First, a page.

ATLANTIC CITY — Atlantic City is going off its diet.
The Atlantic Avenue road diet, that is.
On Tuesday, City Council voted 4-3 against ordinances that would have allowed the city to accept about $2 million in state and federal funds, and to put out a request for proposals for the first phase of a project to trim the four-lane road into two lanes with parking and bike lanes on each side.
Mayor Marty Small Sr., a big supporter of the road diet, could not be reached for comment Tuesday night.
But the state could, under the Municipal Stabilization and Recovery Act that outlines the state takevover of the city, refuse to approve the minutes of the meeting to keep the idea alive.
“Every resident … is against this,” said Carol Ruffu, president of the Chelsea Neighborhood Association.
She said Small’s administration, which favors the plan, has said it met with all neighborhood groups but “we were never approached to have a meeting.”
Ruffu and other residents who spoke said the idea will not work and will not cut down on accidents in the city as hoped.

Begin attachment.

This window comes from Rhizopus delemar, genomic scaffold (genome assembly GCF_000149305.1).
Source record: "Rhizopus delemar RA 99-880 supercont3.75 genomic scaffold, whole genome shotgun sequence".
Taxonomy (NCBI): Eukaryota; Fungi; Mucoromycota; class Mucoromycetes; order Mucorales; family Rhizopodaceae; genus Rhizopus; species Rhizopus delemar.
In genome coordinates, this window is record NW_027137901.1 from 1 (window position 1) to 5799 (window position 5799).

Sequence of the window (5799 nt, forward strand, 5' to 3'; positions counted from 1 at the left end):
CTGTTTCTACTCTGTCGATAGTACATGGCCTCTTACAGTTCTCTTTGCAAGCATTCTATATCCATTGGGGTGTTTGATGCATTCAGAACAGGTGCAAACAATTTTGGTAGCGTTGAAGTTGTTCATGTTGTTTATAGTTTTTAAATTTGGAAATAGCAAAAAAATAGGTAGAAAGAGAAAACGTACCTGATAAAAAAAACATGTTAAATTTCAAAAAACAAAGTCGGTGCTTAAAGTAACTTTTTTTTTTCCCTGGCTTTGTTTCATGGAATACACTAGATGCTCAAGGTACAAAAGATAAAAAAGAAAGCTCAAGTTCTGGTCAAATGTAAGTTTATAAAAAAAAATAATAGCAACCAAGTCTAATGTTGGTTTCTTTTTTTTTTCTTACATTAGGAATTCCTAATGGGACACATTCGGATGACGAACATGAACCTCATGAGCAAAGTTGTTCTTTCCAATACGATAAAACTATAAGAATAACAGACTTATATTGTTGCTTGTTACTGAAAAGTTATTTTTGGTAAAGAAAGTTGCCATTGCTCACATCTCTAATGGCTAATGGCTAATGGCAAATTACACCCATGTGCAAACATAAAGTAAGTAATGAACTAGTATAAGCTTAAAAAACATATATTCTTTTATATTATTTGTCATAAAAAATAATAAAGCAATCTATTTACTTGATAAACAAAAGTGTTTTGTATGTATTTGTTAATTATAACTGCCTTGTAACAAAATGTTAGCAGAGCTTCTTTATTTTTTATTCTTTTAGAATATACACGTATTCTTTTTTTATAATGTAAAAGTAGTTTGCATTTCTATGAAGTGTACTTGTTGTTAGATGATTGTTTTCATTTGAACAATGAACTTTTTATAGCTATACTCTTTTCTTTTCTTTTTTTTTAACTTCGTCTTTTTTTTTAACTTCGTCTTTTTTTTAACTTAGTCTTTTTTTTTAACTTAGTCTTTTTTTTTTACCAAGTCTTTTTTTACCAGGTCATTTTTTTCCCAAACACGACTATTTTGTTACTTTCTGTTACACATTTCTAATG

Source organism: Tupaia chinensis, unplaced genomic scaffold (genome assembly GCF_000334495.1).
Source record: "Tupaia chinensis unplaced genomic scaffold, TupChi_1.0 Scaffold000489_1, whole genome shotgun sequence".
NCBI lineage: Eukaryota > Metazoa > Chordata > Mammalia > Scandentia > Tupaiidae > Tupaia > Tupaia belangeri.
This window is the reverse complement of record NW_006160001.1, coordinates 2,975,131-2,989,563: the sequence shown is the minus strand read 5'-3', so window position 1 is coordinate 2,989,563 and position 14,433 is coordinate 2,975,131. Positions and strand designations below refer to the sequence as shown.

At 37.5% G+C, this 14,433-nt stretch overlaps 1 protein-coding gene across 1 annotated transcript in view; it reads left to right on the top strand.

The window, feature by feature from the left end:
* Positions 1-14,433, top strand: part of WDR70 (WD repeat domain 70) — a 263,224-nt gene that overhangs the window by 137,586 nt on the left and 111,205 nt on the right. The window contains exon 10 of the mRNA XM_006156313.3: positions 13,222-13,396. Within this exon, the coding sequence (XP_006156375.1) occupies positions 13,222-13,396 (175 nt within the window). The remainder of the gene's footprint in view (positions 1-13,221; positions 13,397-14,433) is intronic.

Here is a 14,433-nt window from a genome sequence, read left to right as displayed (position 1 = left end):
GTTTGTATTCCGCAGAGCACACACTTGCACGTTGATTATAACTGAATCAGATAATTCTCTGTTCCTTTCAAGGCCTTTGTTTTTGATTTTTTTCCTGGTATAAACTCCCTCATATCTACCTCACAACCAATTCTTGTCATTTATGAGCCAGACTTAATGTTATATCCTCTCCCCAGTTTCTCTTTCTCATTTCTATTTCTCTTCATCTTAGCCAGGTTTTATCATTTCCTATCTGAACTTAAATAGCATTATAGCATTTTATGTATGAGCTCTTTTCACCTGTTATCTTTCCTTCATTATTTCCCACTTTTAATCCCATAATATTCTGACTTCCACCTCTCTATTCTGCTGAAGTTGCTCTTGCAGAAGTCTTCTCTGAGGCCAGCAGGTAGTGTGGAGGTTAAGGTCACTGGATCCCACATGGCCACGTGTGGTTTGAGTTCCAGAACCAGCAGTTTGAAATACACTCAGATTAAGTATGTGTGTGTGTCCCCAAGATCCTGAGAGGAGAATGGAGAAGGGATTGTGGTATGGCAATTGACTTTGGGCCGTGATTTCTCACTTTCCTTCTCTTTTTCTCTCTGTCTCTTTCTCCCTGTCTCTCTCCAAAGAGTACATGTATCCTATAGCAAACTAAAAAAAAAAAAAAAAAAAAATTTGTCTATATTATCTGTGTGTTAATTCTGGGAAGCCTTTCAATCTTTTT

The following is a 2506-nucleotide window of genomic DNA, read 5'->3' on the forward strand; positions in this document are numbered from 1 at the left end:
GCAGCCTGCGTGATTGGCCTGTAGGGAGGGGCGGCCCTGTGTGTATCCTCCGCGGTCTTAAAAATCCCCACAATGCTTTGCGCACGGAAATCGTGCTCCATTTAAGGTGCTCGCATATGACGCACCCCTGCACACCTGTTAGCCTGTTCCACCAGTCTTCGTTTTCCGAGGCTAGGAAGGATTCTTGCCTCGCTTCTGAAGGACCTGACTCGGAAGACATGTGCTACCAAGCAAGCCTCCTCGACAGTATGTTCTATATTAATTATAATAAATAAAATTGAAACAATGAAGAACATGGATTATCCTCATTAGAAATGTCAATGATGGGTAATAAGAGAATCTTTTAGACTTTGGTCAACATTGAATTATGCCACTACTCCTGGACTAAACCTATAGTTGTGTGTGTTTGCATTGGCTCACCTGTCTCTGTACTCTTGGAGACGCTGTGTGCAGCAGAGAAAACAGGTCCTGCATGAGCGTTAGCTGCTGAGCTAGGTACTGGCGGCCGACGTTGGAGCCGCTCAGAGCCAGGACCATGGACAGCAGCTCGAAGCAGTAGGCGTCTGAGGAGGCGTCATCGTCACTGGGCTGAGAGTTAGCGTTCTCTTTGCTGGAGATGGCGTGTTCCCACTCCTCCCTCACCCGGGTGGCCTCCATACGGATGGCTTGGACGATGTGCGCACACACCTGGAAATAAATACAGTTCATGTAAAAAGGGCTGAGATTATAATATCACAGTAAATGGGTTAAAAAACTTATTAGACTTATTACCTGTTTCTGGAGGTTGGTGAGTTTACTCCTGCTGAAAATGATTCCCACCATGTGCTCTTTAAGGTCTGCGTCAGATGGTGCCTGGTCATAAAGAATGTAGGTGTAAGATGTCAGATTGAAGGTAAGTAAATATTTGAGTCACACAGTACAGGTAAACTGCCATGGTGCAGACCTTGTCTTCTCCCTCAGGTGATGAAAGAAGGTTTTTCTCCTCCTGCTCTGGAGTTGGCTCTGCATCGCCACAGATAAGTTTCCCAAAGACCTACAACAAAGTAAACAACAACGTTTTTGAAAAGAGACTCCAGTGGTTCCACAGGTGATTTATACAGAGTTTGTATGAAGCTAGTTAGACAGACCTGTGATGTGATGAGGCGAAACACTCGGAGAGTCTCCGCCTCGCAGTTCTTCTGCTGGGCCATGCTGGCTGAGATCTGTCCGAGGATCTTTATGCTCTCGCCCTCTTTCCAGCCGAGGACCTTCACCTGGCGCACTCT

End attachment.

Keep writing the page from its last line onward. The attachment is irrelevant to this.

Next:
City Engineer Uzo Ahiarakue said Atlantic Avenue has the highest accident rate in the state, and the road diet is intended to cut down especially on pedestrians being hit by vehicles.
The plan would just send more traffic to other streets, increasing accidents there, said City Councilman Jesse Kurtz.
“Countless businesses have reached out to me (in opposition),” Kurtz said.
“This is a big priority of the mayor,” Kurtz said after the meeting. “He could persuade the state ... to override council. He could whip a couple of votes and call another meeting to reconsider.”
Kurtz called it a “dumb idea in the central business district and in the Chelsea area.”
It could work in the first couple of blocks after Maine in the Inlet, he said.
“The whole thing is a ploy for federal funding,” Kurtz said. “People in traffic safety go through fads. The big idea they are hot on now is the road diet.”
The three council members who voted in favor of the road diet were Council President George Tibbitt, Councilman Kaleem Shabazz and Kurtz.
Kurtz said he voted for it, even though he voiced his opposition to the idea, because Phase One started in a different area of town, not the Chelsea area he represents.
Voting against were Councilwoman Latoya Dunston and Councilmen Jeffree Fauntleroy, Aaron Randolph and Muhammad Zia. Councilmen Moisse “Mo” Delgado and MD Hossain Morshed were not present.
REPORTER: Michelle Brunetti Post